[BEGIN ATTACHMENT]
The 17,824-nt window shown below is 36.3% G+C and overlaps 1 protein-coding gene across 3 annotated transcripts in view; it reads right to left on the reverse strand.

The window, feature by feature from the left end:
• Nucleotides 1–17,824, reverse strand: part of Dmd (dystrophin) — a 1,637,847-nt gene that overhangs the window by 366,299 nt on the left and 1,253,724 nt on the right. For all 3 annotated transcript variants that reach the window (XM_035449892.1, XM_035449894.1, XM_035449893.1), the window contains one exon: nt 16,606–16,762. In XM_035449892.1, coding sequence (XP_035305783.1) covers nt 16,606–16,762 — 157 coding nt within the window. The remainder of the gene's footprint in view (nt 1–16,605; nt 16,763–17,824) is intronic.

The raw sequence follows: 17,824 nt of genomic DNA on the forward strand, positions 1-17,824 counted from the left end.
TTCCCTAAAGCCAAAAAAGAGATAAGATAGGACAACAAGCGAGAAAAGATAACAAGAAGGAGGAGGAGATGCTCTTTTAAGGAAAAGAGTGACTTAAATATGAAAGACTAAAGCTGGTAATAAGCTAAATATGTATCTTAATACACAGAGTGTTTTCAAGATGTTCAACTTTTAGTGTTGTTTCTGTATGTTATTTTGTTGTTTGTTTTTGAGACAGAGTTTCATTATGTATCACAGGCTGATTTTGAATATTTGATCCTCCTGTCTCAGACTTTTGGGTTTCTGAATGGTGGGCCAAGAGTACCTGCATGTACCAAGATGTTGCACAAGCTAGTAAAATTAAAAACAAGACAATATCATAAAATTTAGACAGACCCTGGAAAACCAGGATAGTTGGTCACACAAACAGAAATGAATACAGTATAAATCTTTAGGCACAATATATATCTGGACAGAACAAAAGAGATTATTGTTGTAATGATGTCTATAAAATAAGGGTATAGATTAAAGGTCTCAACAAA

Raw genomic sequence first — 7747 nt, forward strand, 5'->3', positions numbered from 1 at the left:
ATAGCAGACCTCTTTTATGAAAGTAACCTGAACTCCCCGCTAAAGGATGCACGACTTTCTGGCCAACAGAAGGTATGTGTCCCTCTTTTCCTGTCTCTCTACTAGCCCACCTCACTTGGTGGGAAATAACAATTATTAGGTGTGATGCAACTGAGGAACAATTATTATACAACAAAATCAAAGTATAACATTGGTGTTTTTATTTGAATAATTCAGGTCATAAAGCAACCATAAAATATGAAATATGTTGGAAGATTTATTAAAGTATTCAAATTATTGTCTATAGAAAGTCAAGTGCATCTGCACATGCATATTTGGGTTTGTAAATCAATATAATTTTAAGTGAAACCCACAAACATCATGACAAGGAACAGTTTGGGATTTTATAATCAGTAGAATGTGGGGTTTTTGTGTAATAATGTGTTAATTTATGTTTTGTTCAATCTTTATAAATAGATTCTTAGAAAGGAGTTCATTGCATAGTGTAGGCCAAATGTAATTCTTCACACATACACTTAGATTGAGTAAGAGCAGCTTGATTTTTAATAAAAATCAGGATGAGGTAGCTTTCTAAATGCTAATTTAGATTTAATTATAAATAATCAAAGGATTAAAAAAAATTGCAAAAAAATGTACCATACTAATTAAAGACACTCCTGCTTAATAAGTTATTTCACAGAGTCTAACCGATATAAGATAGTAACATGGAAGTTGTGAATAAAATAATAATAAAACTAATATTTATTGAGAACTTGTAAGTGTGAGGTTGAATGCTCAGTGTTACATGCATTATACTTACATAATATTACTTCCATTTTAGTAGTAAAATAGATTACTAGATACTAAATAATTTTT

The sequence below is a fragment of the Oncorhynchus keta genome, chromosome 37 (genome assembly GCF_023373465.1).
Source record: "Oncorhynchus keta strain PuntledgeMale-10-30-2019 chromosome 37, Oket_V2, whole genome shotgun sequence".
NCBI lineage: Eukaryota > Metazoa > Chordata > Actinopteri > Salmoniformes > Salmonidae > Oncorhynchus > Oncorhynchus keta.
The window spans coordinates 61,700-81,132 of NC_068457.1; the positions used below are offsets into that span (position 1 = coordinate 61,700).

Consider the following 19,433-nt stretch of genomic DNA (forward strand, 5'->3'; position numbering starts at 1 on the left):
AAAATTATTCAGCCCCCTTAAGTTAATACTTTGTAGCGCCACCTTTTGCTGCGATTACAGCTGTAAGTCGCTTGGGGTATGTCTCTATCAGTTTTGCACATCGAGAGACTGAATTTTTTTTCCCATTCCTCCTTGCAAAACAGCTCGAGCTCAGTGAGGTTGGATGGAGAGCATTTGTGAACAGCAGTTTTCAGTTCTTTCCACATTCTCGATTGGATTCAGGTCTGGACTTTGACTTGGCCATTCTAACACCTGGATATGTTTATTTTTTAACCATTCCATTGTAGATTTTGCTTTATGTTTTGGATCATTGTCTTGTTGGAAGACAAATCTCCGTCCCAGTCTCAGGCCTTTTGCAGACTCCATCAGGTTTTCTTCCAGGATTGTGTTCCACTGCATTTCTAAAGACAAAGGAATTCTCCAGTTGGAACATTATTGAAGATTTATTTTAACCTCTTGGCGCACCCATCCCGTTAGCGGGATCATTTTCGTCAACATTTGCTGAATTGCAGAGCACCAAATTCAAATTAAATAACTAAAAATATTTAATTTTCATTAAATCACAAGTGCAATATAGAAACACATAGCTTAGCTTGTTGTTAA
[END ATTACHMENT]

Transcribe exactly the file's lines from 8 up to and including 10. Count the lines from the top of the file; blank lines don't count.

The sequence below is a fragment of the Oncorhynchus keta genome, chromosome 37 (genome assembly GCF_023373465.1).
Source record: "Oncorhynchus keta strain PuntledgeMale-10-30-2019 chromosome 37, Oket_V2, whole genome shotgun sequence".
NCBI lineage: Eukaryota > Metazoa > Chordata > Actinopteri > Salmoniformes > Salmonidae > Oncorhynchus > Oncorhynchus keta.